KALr.sTRoM and others.
(Di8trit'.t. (Jourl, W:D. Michigan, No D. 1887.)
INTERNAL REVENUE-WHOLESALE LIQUOR DEALERS LICENSE.
Where retail liquor dealers organize themselves under the style of a "Protection Union," and sign "artfcles" pledging themselves to purchase beer through the "Union " of brewers in another state, by which means they save two dollarsabarrel,and, no wholesale licenses having been taken out as providedby Rev. St. 0:. S.J 3242, such purchases are made through the secretary and treasurer or the" union," who is paid nothing for his services, the memo bers being changed only with freight, atorage, and the like. the retail dealers bec<?me wholesale dealers, and are liable to the penalty set out in that section. . .
Indidtment under Rev. St. U.S.§3242, for carrying on the business of wholesale liquor dealers without licenses. The following letter from the district to the circuit judge states the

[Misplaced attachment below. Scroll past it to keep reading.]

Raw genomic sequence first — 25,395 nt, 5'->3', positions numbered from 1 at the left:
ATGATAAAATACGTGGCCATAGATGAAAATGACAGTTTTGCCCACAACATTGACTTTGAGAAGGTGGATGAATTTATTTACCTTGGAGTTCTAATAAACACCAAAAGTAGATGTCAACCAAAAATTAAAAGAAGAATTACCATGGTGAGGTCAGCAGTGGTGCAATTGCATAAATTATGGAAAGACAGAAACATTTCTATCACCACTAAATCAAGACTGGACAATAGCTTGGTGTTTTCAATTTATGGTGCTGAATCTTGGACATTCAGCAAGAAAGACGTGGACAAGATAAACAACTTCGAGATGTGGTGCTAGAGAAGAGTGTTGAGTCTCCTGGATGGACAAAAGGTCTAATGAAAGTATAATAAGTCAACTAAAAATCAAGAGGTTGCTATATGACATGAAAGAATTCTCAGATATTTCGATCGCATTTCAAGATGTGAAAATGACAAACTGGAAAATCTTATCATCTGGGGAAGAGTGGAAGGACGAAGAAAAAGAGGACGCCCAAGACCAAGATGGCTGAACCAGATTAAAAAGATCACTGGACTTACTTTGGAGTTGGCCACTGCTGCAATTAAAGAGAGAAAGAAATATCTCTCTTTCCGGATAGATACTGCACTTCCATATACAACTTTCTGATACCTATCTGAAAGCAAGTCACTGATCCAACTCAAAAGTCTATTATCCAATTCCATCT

GR..uID RAPIDS, MIOH.,: October 13, 1886. Htm. HowellE..Tackson-MY DBAB.JUDGE:.At my last term, at Mara case was tried before meinvohring a question upon which I was in ,great doubt. The case was this,: Pertain retail liquor dealers, who were saloon keepers at Garden City, in the upper peninsula, and who had obtained licenses, as such, had. been. su,rp)ied, with. beer by a wholesale dealer whose 'place of business was also there·. Fipding that they could supply themselves .at two dollars less per barrel than the 'local dealer was' selli ng at, these retail dealers organized themselves into ahiassociation which they. called the "ProtectionUnion;" composed of themselves and some dealers of their class from towns, the several signing what they termed "articles," but wbich, in faet, were nothing more. than a pledge that they would severpurchase their beer, through the troion, of a certain house of brewers in Milwaukee. They appointed a seCretary and treasurer. They had a place of deposit, where. when an invoice of beer arrived by rail from Milwaukee, the beer was stored in barrels.. Whetl any of the members wanted beer. he would send a drayman, with an order to the s6C1:etaryand treasurer, who was the same person. It would be the draymao for him. and a memoranquAl of it made, and, on the demand, it was paiq for by the mem.1>,(;,r' .theactual cost) by As fast as the stock began to get low, each member would make hIS estImate of about what he would want of the t1ext order, and the secretary and treasurer would make out an order in the name of the Unioo for the amount (.abolIt) of the aggregate of the orders, and send it into the Milwaukee concern, which would thereupon ship the beer, by car·load, to the "Protective Union," against which the bills were made out. These bills were paid by the secretary and treasurer, who collected from each the payment for so much as he actually had, and no more. Thus there would be some time between the shipment of the beer and the payment therefor to the Milwaukee people. As between themselves, each member of the Union was liable only for what he had, though probably, as between them and the Milwaukee house, each would be liable, in sulido, for the whole of the stuff sent. The Union made no The secretary and treasurer, who was one of their number, charged nothing for bis services; and charges for which the members paid, freight. storage, and the like, were to cover actual casb only. Tbe wholesale dealer on tbe ground was. of course, crowded out. Tbe Union paid no liquor tax.